South of Caesar Chavez Boulevard, meanwhile, many Lavaca residents are understandably alarmed by SAHA’s mixed messages. The property in question was once the home of the Victoria Courts housing project. Adding back the equivalent of a new housing project would be duplicating the failed policies of the past. Blending in mixed income housing is more in keeping with the organic development of the neighborhood.

The apartment and town-home complex, Victoria Commons – once home of the Victoria Courts housing project. Photo courtesy of SAHA

The apartment and town-home complex, Victoria Commons – once home of the Victoria Courts housing project. Photo courtesy of SAHA

A hotel in the park project is the trickiest challenge. Andres Andujar, the CEO and chief architect of the Hemisfair Redevelopment Corp., makes a strong argument for the value of adding a revenue-producing hotel tenant in the park to help underwrite other uses and improvements.

Selecting a footprint for the hotel and defining its size and design will be necessary to win public support. If the Joske’s building can support a 500-room tower, it seems reasonable to argue that the park should become home to a smaller, upscale boutique hotel that does not overwhelm newly created green spaces and leaves open space for public art, jogging paths, water elements and other park amenities.

San Antonio is a city with more than its fair share of chain hotels, and too few boutique venues. The Marriotts and Hyatts and Hiltons and Holiday Inns and all the others are vital to the convention industry and add thousands of jobs, but many people who travel to experience a given city’s charms want to stay in a unique hotel, places like the Talbott or Whitehall in Chicago, the Governor Hotel in Portland or the Peery Hotel in Salt Lake City.

A lot of people have a big stake in the future of Hemisfair Park and the surrounding streets, buildings and air space. How well we carry out this major redevelopment project will end up saying a lot about how successful Mayor Julián Castro is in achieving his goal of making this the Decade of Downtown. Without bold moves and serious public-private investment, we probably won’t make it. We might take the convention and visitor industry to the next level, but accomplish nothing else.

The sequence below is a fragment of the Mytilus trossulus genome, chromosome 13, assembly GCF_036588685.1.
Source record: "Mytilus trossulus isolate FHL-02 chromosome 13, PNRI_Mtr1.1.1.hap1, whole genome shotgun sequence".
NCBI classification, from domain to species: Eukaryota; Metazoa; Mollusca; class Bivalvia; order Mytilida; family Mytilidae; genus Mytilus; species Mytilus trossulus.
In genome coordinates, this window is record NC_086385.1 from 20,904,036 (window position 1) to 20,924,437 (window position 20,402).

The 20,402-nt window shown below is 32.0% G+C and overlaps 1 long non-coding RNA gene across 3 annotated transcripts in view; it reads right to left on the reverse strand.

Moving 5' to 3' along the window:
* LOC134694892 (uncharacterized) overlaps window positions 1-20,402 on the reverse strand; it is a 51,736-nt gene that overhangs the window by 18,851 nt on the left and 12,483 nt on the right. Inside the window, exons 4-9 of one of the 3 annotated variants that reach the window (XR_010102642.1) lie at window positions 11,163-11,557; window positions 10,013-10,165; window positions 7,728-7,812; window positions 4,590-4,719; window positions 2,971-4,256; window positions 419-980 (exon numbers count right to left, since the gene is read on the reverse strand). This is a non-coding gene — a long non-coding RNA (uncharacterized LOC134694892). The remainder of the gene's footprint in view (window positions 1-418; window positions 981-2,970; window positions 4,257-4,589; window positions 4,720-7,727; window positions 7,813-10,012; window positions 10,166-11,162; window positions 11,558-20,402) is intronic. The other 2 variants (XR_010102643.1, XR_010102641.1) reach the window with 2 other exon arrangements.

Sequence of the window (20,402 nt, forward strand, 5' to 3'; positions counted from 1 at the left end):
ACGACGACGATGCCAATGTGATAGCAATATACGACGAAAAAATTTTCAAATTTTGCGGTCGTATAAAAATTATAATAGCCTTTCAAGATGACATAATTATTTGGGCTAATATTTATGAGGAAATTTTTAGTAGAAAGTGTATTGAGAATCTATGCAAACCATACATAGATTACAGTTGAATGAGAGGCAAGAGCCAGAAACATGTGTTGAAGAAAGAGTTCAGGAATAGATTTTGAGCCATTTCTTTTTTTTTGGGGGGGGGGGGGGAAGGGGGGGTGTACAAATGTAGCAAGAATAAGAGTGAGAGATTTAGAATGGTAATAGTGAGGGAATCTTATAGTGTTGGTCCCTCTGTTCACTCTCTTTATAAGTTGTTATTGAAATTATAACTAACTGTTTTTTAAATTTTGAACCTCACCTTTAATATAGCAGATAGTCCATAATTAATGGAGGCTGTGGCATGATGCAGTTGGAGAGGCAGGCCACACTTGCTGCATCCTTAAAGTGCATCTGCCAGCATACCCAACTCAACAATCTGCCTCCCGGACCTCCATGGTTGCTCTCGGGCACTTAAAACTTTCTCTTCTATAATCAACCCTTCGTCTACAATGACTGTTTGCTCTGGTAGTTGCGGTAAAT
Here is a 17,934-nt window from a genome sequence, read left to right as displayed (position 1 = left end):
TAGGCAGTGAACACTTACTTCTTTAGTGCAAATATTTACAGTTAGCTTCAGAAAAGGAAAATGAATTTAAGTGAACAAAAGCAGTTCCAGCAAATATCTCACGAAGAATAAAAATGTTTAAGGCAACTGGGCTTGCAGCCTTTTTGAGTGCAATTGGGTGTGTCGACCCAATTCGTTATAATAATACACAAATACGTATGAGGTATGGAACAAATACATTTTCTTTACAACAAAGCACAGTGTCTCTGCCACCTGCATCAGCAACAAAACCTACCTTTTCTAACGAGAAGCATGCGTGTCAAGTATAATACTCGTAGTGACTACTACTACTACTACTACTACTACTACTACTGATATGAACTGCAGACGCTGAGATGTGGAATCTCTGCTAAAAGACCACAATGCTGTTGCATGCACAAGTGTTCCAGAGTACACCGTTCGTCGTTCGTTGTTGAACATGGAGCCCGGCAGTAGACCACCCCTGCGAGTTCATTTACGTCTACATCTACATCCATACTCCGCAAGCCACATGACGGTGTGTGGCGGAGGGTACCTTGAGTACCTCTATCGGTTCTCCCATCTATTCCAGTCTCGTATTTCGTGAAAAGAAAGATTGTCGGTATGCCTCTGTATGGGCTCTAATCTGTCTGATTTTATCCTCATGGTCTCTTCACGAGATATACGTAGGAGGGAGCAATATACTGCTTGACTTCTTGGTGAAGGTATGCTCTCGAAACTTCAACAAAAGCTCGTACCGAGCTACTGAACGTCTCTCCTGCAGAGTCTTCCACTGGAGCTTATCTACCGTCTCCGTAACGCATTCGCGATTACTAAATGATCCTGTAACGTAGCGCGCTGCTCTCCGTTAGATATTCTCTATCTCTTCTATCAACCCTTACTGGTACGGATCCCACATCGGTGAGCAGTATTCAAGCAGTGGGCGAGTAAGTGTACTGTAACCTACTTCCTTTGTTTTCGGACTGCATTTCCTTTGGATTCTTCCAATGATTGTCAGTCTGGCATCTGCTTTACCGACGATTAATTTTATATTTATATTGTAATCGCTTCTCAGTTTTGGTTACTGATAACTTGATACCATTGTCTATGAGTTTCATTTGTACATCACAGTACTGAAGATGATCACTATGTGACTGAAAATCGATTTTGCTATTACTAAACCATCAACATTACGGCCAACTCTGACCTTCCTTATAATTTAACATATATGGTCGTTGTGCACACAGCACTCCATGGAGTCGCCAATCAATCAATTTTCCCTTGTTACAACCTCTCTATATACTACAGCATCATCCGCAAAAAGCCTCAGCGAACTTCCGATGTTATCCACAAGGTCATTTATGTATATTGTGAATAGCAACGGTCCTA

It’s a good time for city leaders to decide whether San Antonio’s downtown will remain the province of visitors or become home to locals, too, an aspiration that can’t be fulfilled without money.

It’s a conversation worth having.


Follow Robert Rivard on Twitter @rivardreport or on Facebook.


Related Stories:

A Contemporary Look at the Alamodome

Great Cities Have Great Gathering Places

Why San Antonio’s Future is Bright

Thinking Big and Brutal: An Architect Examines Hemisfair Redesign

Hemisfair Park: A ‘Brutal Redesign’ or the Bulldozer?

San Antonio’s Big Bet on Public Art: Hemisfair Park and the San Antonio River

Building a Bicycle-Friendly San Antonio, One Committe Meeting at a Time


34 thoughts on “Hemisfair Park: Time for Bold Steps

  1. I’m always amazed by the depth of your articles. You say what needs to be said. There are no buildings currently in hemisphere that are worthy of historical status. ITC is a nice place but it can move to a nicer location. Tower of America’s is prob the only building which I think should remain. Compromises are always made in progress. Hopefully they agree on the future of hemisphere for the sake of the city.